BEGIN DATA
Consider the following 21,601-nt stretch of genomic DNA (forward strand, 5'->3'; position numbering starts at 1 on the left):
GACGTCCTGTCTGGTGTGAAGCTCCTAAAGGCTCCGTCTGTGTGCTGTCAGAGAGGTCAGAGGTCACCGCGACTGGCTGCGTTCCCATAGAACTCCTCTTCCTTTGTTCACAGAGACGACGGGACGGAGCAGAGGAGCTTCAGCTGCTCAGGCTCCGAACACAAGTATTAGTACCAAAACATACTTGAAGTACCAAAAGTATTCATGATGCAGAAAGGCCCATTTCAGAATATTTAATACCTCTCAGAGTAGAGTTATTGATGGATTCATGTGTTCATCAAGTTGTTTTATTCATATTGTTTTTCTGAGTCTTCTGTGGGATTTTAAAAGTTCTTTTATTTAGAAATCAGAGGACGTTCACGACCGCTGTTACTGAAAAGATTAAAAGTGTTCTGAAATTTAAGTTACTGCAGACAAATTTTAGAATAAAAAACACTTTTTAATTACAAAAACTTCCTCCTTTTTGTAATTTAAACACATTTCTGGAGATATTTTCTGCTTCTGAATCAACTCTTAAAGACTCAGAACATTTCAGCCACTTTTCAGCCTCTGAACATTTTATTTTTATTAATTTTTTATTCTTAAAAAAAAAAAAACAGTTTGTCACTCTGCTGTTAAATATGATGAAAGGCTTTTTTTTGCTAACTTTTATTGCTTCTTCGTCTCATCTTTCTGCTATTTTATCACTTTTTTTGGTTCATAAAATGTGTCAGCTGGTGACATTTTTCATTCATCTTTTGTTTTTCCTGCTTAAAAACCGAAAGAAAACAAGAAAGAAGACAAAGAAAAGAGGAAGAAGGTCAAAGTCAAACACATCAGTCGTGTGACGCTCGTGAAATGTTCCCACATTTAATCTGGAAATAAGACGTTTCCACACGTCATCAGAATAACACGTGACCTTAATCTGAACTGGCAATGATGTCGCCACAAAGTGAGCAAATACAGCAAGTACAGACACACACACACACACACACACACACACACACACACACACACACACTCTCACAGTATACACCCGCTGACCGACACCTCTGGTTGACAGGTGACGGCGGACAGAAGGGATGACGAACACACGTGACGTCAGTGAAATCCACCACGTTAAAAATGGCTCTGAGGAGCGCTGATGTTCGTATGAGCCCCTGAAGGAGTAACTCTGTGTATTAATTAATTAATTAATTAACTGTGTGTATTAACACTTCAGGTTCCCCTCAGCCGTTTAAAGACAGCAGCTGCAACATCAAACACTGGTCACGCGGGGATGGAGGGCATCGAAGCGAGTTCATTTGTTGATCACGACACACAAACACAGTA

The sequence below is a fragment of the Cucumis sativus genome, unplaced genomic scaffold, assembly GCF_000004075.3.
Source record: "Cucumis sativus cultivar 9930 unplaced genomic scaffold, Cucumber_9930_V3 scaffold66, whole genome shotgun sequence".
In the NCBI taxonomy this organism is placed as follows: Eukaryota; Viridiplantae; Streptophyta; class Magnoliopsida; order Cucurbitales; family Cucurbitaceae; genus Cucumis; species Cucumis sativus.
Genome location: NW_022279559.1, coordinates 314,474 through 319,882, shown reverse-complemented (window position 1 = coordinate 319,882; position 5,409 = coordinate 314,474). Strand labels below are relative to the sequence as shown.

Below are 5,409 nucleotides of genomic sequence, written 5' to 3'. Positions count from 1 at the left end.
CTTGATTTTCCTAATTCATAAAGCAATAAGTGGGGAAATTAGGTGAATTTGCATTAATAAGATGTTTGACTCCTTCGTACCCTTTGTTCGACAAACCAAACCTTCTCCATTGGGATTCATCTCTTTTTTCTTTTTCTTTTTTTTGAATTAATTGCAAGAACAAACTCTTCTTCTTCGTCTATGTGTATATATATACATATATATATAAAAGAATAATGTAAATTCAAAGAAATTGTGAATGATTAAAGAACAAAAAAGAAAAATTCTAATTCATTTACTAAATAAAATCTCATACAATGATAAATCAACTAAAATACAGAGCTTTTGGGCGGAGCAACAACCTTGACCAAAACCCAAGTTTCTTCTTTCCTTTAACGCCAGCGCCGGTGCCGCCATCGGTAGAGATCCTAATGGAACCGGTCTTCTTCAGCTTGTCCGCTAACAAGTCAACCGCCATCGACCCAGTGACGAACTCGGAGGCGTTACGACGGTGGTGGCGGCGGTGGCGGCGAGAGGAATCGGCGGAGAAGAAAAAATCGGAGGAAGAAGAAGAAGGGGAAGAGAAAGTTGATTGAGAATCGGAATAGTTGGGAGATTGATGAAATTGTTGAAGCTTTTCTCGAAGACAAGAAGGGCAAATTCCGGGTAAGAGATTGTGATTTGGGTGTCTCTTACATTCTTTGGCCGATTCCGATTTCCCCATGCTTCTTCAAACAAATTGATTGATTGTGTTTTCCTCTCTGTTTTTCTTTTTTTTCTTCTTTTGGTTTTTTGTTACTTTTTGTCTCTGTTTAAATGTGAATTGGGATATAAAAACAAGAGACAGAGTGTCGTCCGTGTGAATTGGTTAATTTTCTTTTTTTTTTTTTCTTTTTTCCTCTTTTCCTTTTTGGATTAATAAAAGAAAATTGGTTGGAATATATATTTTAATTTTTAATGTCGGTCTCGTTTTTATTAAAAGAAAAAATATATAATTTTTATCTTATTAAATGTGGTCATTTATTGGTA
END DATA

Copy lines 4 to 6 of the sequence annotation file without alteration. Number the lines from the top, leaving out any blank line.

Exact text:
Source record: "Cucumis sativus cultivar 9930 unplaced genomic scaffold, Cucumber_9930_V3 scaffold66, whole genome shotgun sequence".
In the NCBI taxonomy this organism is placed as follows: Eukaryota; Viridiplantae; Streptophyta; class Magnoliopsida; order Cucurbitales; family Cucurbitaceae; genus Cucumis; species Cucumis sativus.
Genome location: NW_022279559.1, coordinates 314,474 through 319,882, shown reverse-complemented (window position 1 = coordinate 319,882; position 5,409 = coordinate 314,474). Strand labels below are relative to the sequence as shown.